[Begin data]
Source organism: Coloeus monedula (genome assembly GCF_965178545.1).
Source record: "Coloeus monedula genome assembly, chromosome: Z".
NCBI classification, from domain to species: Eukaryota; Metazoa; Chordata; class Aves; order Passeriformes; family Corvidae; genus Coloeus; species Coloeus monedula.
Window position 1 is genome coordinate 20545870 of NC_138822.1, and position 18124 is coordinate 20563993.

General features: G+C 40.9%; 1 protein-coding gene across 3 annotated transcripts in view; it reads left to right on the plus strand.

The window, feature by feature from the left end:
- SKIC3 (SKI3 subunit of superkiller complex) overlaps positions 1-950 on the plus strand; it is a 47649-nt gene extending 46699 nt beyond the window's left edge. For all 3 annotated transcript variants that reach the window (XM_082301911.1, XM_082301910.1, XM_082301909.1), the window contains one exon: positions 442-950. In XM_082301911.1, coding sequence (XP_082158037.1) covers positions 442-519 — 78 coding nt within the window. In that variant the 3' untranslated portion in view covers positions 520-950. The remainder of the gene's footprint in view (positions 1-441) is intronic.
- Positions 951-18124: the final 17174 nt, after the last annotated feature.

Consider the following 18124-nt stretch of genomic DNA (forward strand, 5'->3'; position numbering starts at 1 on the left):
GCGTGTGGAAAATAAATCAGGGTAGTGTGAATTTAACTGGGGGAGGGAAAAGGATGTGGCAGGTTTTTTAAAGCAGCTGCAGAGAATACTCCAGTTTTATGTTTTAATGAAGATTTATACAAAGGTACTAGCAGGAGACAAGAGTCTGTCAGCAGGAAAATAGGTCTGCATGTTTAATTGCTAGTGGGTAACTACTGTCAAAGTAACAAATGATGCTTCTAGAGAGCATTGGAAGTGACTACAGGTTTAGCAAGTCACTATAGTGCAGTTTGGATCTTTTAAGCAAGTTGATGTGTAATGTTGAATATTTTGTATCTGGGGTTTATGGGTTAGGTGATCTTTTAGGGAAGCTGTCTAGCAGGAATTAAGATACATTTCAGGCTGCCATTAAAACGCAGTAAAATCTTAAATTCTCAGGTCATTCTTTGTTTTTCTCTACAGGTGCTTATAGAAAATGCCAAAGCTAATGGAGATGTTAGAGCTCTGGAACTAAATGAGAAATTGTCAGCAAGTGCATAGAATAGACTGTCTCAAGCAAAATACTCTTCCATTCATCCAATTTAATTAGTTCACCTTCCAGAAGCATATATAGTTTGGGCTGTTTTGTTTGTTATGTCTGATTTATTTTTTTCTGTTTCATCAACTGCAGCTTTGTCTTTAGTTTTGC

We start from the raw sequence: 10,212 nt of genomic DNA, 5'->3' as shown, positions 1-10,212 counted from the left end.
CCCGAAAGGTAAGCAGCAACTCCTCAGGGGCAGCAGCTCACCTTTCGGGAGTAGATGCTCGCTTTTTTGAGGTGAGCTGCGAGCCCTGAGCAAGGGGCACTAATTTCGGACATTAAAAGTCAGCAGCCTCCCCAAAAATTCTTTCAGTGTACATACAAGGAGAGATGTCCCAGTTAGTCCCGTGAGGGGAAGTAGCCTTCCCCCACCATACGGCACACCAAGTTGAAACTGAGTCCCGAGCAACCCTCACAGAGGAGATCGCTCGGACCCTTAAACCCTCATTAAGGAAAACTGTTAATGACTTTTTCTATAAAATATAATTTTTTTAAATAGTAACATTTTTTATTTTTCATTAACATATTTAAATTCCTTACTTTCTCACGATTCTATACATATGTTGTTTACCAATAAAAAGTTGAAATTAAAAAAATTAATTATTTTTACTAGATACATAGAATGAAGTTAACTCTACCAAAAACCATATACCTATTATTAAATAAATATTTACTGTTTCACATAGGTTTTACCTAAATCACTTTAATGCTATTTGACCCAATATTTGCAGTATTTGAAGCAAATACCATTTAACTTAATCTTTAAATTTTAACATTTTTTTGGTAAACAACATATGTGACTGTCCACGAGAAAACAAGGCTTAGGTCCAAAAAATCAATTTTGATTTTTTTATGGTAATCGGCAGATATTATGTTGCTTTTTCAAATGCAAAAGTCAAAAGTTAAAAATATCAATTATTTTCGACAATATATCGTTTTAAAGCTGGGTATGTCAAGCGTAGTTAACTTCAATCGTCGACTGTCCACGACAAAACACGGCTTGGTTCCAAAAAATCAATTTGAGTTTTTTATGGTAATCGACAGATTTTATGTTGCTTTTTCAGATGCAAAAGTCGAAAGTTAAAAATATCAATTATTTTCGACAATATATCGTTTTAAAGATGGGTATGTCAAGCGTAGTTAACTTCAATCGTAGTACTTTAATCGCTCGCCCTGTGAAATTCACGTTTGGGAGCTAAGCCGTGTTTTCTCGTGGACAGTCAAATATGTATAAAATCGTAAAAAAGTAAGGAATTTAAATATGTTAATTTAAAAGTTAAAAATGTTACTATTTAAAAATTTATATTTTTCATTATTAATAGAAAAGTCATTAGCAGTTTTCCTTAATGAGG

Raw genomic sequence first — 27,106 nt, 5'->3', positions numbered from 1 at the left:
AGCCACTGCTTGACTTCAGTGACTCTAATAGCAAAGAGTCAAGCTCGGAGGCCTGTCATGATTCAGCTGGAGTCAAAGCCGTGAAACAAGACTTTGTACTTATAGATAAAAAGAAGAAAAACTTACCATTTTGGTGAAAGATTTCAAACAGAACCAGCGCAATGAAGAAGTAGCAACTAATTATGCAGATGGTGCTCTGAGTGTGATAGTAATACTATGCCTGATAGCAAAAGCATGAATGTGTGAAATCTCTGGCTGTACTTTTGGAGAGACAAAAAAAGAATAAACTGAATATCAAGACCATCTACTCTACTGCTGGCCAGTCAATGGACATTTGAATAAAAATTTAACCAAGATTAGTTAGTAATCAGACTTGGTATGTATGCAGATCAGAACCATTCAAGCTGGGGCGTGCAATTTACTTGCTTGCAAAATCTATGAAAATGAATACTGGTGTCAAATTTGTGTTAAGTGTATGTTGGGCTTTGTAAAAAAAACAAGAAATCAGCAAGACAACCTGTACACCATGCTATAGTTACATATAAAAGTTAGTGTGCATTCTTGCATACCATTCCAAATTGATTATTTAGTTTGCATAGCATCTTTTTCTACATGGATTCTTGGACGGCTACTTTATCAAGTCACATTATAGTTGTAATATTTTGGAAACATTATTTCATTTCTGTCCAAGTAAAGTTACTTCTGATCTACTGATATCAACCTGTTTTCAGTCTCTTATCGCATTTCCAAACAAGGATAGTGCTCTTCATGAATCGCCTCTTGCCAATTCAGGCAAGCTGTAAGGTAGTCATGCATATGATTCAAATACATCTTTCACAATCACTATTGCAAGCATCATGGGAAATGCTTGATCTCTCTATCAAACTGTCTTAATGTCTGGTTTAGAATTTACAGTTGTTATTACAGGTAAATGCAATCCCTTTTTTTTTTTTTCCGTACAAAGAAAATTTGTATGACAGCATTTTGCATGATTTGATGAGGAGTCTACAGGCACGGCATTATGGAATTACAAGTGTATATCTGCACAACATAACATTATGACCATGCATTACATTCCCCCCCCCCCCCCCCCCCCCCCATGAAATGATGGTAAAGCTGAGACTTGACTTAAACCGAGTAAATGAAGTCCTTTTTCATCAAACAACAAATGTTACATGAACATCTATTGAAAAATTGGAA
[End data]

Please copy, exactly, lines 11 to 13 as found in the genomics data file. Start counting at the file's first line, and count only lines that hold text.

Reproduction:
We start from the raw sequence: 10,212 nt of genomic DNA, 5'->3' as shown, positions 1-10,212 counted from the left end.
CCCGAAAGGTAAGCAGCAACTCCTCAGGGGCAGCAGCTCACCTTTCGGGAGTAGATGCTCGCTTTTTTGAGGTGAGCTGCGAGCCCTGAGCAAGGGGCACTAATTTCGGACATTAAAAGTCAGCAGCCTCCCCAAAAATTCTTTCAGTGTACATACAAGGAGAGATGTCCCAGTTAGTCCCGTGAGGGGAAGTAGCCTTCCCCCACCATACGGCACACCAAGTTGAAACTGAGTCCCGAGCAACCCTCACAGAGGAGATCGCTCGGACCCTTAAACCCTCATTAAGGAAAACTGTTAATGACTTTTTCTATAAAATATAATTTTTTTAAATAGTAACATTTTTTATTTTTCATTAACATATTTAAATTCCTTACTTTCTCACGATTCTATACATATGTTGTTTACCAATAAAAAGTTGAAATTAAAAAAATTAATTATTTTTACTAGATACATAGAATGAAGTTAACTCTACCAAAAACCATATACCTATTATTAAATAAATATTTACTGTTTCACATAGGTTTTACCTAAATCACTTTAATGCTATTTGACCCAATATTTGCAGTATTTGAAGCAAATACCATTTAACTTAATCTTTAAATTTTAACATTTTTTTGGTAAACAACATATGTGACTGTCCACGAGAAAACAAGGCTTAGGTCCAAAAAATCAATTTTGATTTTTTTATGGTAATCGGCAGATATTATGTTGCTTTTTCAAATGCAAAAGTCAAAAGTTAAAAATATCAATTATTTTCGACAATATATCGTTTTAAAGCTGGGTATGTCAAGCGTAGTTAACTTCAATCGTCGACTGTCCACGACAAAACACGGCTTGGTTCCAAAAAATCAATTTGAGTTTTTTATGGTAATCGACAGATTTTATGTTGCTTTTTCAGATGCAAAAGTCGAAAGTTAAAAATATCAATTATTTTCGACAATATATCGTTTTAAAGATGGGTATGTCAAGCGTAGTTAACTTCAATCGTAGTACTTTAATCGCTCGCCCTGTGAAATTCACGTTTGGGAGCTAAGCCGTGTTTTCTCGTGGACAGTCAAATATGTATAAAATCGTAAAAAAGTAAGGAATTTAAATATGTTAATTTAAAAGTTAAAAATGTTACTATTTAAAAATTTATATTTTTCATTATTAATAGAAAAGTCATTAGCAGTTTTCCTTAATGAGG

Raw genomic sequence first — 27,106 nt, 5'->3', positions numbered from 1 at the left: